From: National Review
There isn’t much good to say about Labor Day, except maybe that it could be worse — it could be on May 1, which would make it a full-on Communist holiday instead of a merely crypto-Communist one. For that we can thank Grover Cleveland, the last pretty-good Democrat (seriously: gold standard, anti-tariff, vetoed twice as many bills as all of his predecessors combined — Rand Paul is a fan), who pushed for the creation of a labor festival in September as cultural competition to the international workers’ celebration in May, sort of the reverse of the strategy of the early Church fathers’ choosing the dates of heathen festivals for the new Christian holidays.
So, from the two out of three working-age Americans who are gainfully employed, a round of applause for President Cleveland. But crypto-Communist holidays are not so great, either.
Labor Day, like Obamacare and much else that is distasteful about American public life today, is a product of American liberals’ desire to be Canadians. The ’Nucks started celebrating labor on the first Monday in September in the 1880s; this holiday grew out of a parade celebrating a typographical workers’ strike in 1872. Soon, U.S. labor bosses, especially the Marxist Central Labor Union, wanted a holiday of their own.
If there is anything we learned from the 20th century, it is that Communists love a parade. President Cleveland, feeling a bit of political pressure after having dispatched Brigadier General Nelson Miles to crush the Pullman strike and chucking Eugene Debs in the hoosegow, calculated that an end-of-summer barbecue for the riffraff might be just the tonic for his ailing administration.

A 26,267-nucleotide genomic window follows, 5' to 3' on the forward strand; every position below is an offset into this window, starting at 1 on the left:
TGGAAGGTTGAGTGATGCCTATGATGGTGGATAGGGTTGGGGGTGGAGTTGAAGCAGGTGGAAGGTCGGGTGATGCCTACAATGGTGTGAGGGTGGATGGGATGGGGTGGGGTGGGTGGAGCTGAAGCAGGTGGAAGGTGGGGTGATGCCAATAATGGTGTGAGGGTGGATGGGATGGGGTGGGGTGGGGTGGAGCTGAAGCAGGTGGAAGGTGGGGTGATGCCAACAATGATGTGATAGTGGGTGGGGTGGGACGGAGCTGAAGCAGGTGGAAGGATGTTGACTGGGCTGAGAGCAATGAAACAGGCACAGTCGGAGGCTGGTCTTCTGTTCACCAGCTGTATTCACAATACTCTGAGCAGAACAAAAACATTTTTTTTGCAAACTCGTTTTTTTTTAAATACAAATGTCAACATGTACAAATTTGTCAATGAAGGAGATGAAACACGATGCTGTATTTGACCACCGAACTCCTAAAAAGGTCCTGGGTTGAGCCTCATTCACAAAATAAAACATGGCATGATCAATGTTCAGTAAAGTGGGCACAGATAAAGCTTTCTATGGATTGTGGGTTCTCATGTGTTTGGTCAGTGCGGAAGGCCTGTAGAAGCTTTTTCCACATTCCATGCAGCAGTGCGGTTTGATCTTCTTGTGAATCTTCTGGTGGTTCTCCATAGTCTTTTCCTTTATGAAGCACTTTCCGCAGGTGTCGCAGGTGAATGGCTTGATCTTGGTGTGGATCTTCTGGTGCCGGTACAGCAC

(Small ideological world: The Central Labor Union’s political arm was the United Labor Party, which in 1886 ran as its candidate for mayor of New York the political economist Henry George, whose eccentric plan for a single tax on the value of unimproved land was much admired by the Conservative party’s candidate for mayor of New York in 1965, William F. Buckley Jr.)
The Canadian typographical workers had been demanding a 58-hour work week and the repeal of anti-union laws. Parliament obliged, and of course the unions’ immediate response was to press for a 54-hour work week, and then a still shorter one, and so on, until everybody was French.
The French 35-hour work week is the current object of envy among our naïve Europhiles, and it has been an object of curiosity among economists: Contrary to their indolent reputation, French workers are, on paper, among the world’s most productive, outperforming U.S. workers on a GDP-per-work-hour basis.
There are many possible explanations for that, the most likely of which is lying. It is probable that French people work more hours than they claim and Americans less, with work spilling over the borders of those official 35-hour French weeks and Internet-fueled leisure time infiltrating American weeks. Research suggests that in reality the French put in more hours than the Germans, though rather less than 19th-century Canadian typographers.